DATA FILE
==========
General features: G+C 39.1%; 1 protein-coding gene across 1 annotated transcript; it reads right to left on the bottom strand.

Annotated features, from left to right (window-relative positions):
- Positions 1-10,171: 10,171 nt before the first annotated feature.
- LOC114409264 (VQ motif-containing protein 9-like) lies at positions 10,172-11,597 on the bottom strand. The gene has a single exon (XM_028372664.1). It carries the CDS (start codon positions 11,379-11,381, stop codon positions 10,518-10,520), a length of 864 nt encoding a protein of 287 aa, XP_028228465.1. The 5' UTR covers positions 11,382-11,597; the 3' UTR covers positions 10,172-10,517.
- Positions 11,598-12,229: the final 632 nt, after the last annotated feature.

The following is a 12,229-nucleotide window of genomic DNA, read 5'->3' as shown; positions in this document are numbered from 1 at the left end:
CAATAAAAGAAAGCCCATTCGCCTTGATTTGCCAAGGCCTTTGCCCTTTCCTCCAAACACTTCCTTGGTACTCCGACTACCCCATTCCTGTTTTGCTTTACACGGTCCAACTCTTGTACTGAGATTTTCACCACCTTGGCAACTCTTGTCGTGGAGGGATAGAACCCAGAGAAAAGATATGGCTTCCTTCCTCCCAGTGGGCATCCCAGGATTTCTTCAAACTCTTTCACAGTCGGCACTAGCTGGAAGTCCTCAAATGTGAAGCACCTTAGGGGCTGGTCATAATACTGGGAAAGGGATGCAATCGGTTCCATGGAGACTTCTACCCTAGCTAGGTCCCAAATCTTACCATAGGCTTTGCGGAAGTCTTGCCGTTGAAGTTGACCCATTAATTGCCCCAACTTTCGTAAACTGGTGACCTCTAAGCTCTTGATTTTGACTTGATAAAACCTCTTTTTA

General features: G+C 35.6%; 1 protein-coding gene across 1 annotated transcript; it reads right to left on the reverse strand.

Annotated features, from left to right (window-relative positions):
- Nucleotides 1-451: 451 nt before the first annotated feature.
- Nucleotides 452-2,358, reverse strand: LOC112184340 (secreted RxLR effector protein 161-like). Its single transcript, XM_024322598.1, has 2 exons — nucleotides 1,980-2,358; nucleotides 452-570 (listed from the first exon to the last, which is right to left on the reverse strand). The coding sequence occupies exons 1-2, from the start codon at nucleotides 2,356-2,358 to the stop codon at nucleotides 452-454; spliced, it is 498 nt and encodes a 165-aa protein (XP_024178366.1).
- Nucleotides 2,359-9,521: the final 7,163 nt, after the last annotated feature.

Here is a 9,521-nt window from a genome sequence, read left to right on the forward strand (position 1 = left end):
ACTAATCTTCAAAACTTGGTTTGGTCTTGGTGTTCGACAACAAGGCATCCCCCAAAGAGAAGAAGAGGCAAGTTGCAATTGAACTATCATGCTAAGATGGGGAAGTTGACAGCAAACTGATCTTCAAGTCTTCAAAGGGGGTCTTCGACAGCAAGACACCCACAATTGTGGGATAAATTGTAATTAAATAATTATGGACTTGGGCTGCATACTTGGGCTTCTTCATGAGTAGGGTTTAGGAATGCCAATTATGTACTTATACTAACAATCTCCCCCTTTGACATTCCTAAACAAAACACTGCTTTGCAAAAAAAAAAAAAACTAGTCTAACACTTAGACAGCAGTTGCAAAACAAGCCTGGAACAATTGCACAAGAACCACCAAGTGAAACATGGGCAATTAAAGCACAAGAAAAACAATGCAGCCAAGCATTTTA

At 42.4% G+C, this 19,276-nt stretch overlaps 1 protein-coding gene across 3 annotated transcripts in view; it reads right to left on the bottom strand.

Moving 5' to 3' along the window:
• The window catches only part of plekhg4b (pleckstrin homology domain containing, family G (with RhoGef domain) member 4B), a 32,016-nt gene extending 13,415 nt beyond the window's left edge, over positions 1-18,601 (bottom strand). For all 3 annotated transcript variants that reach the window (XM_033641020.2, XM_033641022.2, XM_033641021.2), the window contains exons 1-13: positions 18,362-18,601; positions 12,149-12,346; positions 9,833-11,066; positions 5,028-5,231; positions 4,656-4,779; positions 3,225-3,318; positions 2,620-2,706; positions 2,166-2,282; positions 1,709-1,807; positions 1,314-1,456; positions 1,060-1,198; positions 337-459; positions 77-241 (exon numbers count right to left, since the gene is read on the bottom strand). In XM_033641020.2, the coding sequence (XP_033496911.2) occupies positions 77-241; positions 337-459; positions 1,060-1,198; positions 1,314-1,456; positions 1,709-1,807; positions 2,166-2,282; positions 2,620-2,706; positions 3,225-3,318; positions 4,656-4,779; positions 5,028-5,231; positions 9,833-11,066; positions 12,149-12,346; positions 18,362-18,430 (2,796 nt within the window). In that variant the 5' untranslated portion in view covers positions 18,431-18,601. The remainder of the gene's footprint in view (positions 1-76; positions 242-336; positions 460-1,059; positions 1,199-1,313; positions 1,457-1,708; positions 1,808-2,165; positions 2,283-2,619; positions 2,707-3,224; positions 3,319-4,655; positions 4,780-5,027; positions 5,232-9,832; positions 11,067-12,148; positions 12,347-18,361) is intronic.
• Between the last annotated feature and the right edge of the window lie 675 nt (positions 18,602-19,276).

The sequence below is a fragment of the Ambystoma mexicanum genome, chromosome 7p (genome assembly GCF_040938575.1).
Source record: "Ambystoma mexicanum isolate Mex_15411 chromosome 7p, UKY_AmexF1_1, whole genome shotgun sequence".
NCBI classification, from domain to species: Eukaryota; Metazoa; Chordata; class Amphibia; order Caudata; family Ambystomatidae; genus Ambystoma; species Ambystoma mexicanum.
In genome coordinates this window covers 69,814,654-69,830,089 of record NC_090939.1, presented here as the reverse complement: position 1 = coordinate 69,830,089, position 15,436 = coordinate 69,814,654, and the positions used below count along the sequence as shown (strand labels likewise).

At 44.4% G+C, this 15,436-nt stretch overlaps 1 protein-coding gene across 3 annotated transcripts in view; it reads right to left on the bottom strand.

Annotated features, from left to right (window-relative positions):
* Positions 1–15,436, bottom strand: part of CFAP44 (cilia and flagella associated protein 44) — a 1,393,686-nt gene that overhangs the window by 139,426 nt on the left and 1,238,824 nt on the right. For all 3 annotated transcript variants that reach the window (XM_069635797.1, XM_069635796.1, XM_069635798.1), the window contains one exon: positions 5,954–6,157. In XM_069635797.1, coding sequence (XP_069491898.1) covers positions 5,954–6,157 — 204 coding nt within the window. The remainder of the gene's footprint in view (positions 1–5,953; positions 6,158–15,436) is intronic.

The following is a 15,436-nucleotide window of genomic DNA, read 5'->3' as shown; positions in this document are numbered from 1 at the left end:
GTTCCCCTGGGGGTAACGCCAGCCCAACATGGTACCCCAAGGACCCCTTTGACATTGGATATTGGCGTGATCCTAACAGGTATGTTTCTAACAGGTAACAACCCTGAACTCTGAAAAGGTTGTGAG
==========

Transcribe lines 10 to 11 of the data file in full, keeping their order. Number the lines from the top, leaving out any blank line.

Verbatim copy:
- Nucleotides 1-451: 451 nt before the first annotated feature.
- Nucleotides 452-2,358, reverse strand: LOC112184340 (secreted RxLR effector protein 161-like). Its single transcript, XM_024322598.1, has 2 exons — nucleotides 1,980-2,358; nucleotides 452-570 (listed from the first exon to the last, which is right to left on the reverse strand). The coding sequence occupies exons 1-2, from the start codon at nucleotides 2,356-2,358 to the stop codon at nucleotides 452-454; spliced, it is 498 nt and encodes a 165-aa protein (XP_024178366.1).